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More confident, less formal: stylistic changes in academic psychology writing from 1970 to 2016

Abstract

Stylistic changes in academic psychology writing were examined in a corpus of 790,520 psychology journal article abstracts published between 1970 and 2016. We anticipated that changing linguistic norms of scientific writing and rising pressures to publish and promote research findings would be evident in increasing levels of personal pronoun use and expressive confidence (“clout”) over the study period. These predictions were tested using indices generated by Linguistic Inquiry and Word Count software. Consistent with expectations, personal pronouns (especially first-person plural) became markedly more common over time, as did average levels of clout. Indices of analytical thinking, authenticity, and emotional tone did not show comparable shifts, suggesting that the primary changes are relatively circumscribed. Implications of these changes are discussed.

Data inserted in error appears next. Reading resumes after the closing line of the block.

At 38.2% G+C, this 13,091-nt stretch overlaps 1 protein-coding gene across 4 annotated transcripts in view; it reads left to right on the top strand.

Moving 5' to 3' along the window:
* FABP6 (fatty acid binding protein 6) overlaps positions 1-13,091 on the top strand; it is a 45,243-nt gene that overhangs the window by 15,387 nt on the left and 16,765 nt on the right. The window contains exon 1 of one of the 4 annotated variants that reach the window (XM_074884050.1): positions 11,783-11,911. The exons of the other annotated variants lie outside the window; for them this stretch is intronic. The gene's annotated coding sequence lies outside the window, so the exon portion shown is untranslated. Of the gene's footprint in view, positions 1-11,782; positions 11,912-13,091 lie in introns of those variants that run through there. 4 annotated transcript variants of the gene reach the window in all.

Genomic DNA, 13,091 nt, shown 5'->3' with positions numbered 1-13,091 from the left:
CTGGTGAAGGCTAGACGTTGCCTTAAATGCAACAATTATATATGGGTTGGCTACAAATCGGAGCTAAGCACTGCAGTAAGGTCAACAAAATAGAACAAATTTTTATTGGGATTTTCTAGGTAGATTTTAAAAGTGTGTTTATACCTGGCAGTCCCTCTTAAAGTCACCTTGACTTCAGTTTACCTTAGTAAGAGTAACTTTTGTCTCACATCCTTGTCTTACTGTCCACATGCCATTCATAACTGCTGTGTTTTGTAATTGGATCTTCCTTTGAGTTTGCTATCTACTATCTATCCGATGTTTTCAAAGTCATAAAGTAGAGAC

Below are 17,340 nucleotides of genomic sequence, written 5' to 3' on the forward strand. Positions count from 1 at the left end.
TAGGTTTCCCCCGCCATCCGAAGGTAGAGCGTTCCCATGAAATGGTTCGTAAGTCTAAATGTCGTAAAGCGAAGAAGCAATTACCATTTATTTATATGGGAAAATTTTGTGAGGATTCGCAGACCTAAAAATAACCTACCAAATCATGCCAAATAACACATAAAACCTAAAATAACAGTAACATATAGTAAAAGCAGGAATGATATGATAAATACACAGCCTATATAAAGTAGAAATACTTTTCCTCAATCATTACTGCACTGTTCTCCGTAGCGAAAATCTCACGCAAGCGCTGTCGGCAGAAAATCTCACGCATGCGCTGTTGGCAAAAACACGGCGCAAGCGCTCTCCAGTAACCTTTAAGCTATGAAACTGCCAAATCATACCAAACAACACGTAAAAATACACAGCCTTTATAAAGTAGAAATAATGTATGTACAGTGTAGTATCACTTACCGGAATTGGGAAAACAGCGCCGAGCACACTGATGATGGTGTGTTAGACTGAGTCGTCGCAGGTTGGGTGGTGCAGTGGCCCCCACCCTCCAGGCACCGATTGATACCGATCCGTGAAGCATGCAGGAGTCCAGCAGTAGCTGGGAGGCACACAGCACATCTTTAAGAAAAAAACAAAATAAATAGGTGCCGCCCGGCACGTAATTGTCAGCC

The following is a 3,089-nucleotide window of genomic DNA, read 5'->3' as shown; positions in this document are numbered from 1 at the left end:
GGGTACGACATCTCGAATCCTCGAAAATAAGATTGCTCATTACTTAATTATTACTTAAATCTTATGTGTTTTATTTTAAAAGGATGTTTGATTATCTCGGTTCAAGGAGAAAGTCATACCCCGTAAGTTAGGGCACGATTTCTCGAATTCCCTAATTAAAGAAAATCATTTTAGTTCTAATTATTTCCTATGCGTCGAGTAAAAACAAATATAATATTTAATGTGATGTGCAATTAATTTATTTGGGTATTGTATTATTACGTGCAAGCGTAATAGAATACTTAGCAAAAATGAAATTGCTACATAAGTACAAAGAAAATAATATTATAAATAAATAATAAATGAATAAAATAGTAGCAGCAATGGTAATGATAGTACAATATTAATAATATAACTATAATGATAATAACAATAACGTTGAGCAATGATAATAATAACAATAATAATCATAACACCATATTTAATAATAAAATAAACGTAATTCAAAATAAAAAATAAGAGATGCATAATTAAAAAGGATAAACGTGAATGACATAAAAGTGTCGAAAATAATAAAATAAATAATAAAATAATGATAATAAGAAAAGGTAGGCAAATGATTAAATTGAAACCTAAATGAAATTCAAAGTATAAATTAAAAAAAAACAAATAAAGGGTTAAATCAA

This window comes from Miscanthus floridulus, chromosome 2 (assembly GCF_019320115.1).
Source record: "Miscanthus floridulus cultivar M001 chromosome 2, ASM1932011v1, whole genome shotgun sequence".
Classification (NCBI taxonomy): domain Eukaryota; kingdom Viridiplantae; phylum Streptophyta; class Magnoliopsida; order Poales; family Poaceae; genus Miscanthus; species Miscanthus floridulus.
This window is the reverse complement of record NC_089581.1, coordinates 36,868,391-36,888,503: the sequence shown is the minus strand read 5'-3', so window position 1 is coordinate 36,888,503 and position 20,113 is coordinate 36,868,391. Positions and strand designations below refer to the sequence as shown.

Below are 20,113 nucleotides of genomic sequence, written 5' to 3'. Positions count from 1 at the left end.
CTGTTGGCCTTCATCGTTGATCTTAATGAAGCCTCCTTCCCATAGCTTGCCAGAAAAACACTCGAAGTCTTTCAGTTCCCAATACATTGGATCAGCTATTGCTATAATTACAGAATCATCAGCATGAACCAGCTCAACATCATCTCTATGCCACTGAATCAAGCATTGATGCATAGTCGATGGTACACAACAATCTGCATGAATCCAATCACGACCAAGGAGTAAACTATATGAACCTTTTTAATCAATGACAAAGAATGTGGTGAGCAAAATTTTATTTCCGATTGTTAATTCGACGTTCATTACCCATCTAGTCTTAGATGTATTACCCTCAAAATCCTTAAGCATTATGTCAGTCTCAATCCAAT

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Funding

This work was supported by the Australian Research Council DP210103984.

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Correspondence to Melissa A. Wheeler.

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The authors declared that they have no conflict of interest.

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Wheeler, M.A., Vylomova, E., McGrath, M.J. et al. More confident, less formal: stylistic changes in academic psychology writing from 1970 to 2016. Scientometrics 126, 9603–9612 (2021). https://doi.org/10.1007/s11192-021-04166-9

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Keywords

  • Writing style
  • Academic writing
  • Psychology abstracts
  • LIWC
  • Clout